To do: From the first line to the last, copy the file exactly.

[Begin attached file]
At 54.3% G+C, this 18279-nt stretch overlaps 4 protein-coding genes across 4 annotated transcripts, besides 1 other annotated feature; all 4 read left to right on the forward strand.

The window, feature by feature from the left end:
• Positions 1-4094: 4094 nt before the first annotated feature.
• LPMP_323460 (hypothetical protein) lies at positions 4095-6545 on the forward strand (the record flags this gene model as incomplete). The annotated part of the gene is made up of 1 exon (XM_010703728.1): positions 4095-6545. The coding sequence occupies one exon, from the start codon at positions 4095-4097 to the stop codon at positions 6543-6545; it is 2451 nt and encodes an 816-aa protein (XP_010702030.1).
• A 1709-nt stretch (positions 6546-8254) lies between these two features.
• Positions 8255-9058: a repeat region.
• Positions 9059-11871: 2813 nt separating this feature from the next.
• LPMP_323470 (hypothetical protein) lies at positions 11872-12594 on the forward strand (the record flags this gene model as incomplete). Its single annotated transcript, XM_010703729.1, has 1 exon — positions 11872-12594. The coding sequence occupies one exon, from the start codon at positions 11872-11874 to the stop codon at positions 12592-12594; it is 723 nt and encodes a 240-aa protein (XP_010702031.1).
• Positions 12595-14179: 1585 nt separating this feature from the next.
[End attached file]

At 54.3% G+C, this 18279-nt stretch overlaps 4 protein-coding genes across 4 annotated transcripts, besides 1 other annotated feature; all 4 read left to right on the forward strand.

The window, feature by feature from the left end:
• Positions 1-4094: 4094 nt before the first annotated feature.
• LPMP_323460 (hypothetical protein) lies at positions 4095-6545 on the forward strand (the record flags this gene model as incomplete). The annotated part of the gene is made up of 1 exon (XM_010703728.1): positions 4095-6545. The coding sequence occupies one exon, from the start codon at positions 4095-4097 to the stop codon at positions 6543-6545; it is 2451 nt and encodes an 816-aa protein (XP_010702030.1).
• A 1709-nt stretch (positions 6546-8254) lies between these two features.
• Positions 8255-9058: a repeat region.
• Positions 9059-11871: 2813 nt separating this feature from the next.
• LPMP_323470 (hypothetical protein) lies at positions 11872-12594 on the forward strand (the record flags this gene model as incomplete). Its single annotated transcript, XM_010703729.1, has 1 exon — positions 11872-12594. The coding sequence occupies one exon, from the start codon at positions 11872-11874 to the stop codon at positions 12592-12594; it is 723 nt and encodes a 240-aa protein (XP_010702031.1).
• Positions 12595-14179: 1585 nt separating this feature from the next.